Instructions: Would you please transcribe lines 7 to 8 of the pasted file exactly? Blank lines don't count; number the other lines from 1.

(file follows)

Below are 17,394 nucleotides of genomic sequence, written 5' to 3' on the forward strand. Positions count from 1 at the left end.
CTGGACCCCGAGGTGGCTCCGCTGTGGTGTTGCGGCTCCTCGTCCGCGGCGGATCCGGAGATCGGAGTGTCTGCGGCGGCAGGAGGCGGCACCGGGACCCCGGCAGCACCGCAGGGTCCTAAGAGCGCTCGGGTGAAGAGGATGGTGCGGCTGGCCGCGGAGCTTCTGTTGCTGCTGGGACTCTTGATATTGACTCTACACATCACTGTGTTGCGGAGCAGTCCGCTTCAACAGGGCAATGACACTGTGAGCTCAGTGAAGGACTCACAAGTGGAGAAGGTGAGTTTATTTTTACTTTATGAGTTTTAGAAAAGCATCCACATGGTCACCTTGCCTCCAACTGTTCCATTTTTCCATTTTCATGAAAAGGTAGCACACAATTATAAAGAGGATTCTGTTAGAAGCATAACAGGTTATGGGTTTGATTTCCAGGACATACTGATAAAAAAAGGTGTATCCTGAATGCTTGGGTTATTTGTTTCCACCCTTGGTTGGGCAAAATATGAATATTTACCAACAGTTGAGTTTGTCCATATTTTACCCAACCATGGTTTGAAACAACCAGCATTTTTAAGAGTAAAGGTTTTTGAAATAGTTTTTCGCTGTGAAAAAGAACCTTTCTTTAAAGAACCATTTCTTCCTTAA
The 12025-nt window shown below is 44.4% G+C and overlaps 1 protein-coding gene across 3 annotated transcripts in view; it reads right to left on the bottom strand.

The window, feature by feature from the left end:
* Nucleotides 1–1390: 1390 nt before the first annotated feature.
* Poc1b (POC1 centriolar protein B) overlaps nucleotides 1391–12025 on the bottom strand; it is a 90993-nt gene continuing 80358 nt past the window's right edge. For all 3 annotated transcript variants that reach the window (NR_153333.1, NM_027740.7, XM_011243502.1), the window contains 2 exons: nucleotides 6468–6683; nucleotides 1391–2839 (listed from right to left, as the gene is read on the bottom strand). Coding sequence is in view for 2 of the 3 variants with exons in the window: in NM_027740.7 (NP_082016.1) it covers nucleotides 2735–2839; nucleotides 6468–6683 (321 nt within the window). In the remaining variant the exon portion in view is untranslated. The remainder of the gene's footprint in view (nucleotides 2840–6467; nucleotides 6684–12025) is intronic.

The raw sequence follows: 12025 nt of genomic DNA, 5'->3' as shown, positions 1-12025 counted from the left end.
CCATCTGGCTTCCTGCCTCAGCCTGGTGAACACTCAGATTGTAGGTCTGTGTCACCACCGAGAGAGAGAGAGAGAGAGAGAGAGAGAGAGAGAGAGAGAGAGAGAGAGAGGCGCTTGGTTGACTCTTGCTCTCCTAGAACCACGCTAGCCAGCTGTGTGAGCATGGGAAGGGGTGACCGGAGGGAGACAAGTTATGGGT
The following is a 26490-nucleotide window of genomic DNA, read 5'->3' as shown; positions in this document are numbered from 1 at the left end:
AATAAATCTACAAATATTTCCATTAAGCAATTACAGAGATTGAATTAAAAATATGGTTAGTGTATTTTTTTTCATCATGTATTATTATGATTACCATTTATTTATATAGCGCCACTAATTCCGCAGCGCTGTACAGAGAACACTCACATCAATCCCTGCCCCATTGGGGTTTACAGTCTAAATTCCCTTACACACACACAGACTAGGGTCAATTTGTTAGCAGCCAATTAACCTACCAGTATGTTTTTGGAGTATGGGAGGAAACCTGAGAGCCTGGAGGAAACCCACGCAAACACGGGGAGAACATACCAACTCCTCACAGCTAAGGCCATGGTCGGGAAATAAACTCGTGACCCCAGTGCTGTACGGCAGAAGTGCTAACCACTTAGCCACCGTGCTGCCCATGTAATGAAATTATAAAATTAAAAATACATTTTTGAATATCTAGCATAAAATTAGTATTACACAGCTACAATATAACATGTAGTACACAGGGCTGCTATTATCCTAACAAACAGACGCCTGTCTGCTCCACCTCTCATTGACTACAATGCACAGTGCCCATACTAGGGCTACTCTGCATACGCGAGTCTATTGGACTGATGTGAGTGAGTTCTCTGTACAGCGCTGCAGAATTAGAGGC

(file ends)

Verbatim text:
The raw sequence follows: 12025 nt of genomic DNA, 5'->3' as shown, positions 1-12025 counted from the left end.
CCATCTGGCTTCCTGCCTCAGCCTGGTGAACACTCAGATTGTAGGTCTGTGTCACCACCGAGAGAGAGAGAGAGAGAGAGAGAGAGAGAGAGAGAGAGAGAGAGAGAGAGGCGCTTGGTTGACTCTTGCTCTCCTAGAACCACGCTAGCCAGCTGTGTGAGCATGGGAAGGGGTGACCGGAGGGAGACAAGTTATGGGT